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Interview: February 7, 2003

February 7, 2003

In this interview with's Suspense/Thriller Author Spotlight team (Carol Fitzgerald, Joe Hartlaub, and Wiley Saichek), Stephen White discusses his characters and writing habits, and gives readers a teaser about his next novel.

BRC: Unlike many series, your Alan Gregory novels show the viewpoint of many characters, not just the first person point-of-view of your main character. Why did you choose this way of storytelling?

Stephen White: Ignorance can be a wonderful thing. When I started writing novels, I was naïve about the attachment that readers, and publishers, have for series fiction and series characters. When I began to develop story ideas that didn't focus on my primary continuing protagonist (such as in HIGHER AUTHORITY or THE PROGRAM) I didn't hesitate to alter the point-of-view and/or narrative voice to fit the story. Fortunately for me, throughout my career I've had editorial support and guidance that has allowed me to explore different ways of approaching series crime fiction.

BRC: In your acknowledgments for THE BEST REVENGE, you write that you were invited to witness an interview with Death Row inmate Gary Davis in 1997, and that helped create the idea for this book. Did you accept the interview invitation as a novelist or a psychologist? Were you working on another book that was put aside for THE BEST REVENGE? If so does that happen often: ideas for other books popping up that may make you want to set aside a book you're working on? If you don't put aside a current project, do you work on more than one book at a time?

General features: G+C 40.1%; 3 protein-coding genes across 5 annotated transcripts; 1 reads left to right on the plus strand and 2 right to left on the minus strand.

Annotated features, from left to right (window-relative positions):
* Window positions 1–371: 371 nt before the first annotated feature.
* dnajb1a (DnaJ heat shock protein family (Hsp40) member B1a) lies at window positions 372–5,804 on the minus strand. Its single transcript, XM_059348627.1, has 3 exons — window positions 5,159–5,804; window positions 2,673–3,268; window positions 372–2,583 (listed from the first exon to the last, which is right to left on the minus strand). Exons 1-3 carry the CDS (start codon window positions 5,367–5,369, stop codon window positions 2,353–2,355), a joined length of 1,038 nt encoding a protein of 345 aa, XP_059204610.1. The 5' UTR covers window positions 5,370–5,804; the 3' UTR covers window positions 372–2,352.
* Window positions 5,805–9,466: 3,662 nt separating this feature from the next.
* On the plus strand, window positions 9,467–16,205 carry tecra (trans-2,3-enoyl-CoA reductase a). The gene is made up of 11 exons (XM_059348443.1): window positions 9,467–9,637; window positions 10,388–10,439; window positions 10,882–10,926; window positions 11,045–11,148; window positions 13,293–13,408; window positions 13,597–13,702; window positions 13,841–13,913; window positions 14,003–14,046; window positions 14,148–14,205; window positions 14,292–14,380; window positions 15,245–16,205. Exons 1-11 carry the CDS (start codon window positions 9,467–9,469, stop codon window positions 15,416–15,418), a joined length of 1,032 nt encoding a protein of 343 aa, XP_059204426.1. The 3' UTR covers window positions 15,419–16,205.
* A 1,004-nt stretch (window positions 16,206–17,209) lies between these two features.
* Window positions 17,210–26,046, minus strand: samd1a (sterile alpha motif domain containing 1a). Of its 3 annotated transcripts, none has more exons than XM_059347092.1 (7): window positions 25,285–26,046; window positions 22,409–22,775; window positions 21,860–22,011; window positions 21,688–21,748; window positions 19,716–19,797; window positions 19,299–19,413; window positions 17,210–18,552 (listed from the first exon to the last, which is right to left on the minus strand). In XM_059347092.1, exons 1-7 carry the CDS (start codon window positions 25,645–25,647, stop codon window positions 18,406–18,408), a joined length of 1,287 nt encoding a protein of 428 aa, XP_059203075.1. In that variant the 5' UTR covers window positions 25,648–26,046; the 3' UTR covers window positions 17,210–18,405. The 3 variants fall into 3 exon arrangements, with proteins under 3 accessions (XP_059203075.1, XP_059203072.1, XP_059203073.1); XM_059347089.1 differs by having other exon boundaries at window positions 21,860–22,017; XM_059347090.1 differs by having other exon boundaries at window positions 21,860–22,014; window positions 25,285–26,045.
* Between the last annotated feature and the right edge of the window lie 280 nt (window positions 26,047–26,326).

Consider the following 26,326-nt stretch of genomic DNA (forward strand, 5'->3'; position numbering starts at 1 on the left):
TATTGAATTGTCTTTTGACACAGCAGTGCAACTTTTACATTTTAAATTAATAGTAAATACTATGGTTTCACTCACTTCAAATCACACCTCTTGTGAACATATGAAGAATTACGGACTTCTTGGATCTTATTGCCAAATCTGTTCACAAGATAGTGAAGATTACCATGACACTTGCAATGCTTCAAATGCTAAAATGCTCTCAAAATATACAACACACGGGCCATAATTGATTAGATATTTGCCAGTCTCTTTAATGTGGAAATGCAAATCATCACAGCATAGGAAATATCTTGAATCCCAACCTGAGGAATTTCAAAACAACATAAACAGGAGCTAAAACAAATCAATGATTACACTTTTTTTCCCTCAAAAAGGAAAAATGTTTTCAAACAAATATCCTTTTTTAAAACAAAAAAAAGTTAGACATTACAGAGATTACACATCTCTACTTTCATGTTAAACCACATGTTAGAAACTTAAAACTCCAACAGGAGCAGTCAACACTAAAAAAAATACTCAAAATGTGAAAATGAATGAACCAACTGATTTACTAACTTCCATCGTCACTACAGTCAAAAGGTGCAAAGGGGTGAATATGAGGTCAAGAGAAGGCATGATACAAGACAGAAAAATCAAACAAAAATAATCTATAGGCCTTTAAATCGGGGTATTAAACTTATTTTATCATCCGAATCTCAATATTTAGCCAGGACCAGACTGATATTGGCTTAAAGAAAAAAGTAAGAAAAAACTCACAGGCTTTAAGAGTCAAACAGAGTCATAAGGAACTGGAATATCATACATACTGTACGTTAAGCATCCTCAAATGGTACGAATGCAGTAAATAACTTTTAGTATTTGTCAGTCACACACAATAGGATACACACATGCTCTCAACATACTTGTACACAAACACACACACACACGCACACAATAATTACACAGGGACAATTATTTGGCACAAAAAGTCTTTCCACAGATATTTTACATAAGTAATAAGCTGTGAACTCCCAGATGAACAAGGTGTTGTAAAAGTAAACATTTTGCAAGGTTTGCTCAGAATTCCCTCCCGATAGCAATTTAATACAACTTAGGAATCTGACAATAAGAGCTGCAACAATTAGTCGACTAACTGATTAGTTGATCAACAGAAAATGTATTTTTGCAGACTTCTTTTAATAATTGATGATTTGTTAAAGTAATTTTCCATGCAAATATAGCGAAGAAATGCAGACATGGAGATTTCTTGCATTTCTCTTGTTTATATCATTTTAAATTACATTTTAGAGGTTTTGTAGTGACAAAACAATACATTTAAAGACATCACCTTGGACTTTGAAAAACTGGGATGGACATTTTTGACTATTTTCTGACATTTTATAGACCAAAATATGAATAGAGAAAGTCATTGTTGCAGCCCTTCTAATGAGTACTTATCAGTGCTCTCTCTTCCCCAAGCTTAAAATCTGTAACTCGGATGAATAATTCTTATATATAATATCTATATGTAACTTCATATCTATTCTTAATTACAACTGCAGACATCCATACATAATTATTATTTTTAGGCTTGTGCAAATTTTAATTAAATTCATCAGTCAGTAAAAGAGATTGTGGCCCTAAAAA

Stephen White: I was invited to the interview as a psychologist and a crime writer. If I were only one or the other, I'm not sure the opportunity would have come my way.

The gestation for the idea that started on that trip to the Colorado State Penitentiary was almost four years in duration, so I wasn't forced to set aside anything else to work on it. In fact, I don't think I've ever set aside a book-in-progress during my entire writing career. I may be editing one while I'm writing another, but I write only one at a time.

BRC: In your acknowledgments for THE BEST REVENGE, you cite a number of books about the FBI that gave you background on the Kelda character. How, besides reading, do you conduct research for your books? On an average, how many law officials and legal experts do you speak with while writing/preparing a book?

Stephen White: Each book requires a unique amount of preparation. For example, HIGHER AUTHORITY took a year of constant research --- reading, traveling, interviewing, while another early book, PRIVATE PRACTICES, took very little research. Typically I can cover the crime aspects of each story with background reading and one or two consultations with experts in each field I'm writing about.

BRC: Has there ever been a character in one of your novels that people clamored to see again, but you just didn't want to bring back? If so, which character?

Stephen White: Carl Luppo from THE PROGRAM is --- by far --- the single character that I'm most requested to reprise. I actually have no reluctance to do so, but because of his unique life circumstances it's not going to be easy to find a story that permits him a graceful encore.

BRC: Do you have a character that is your favorite to write? Does writing that character come easier over time?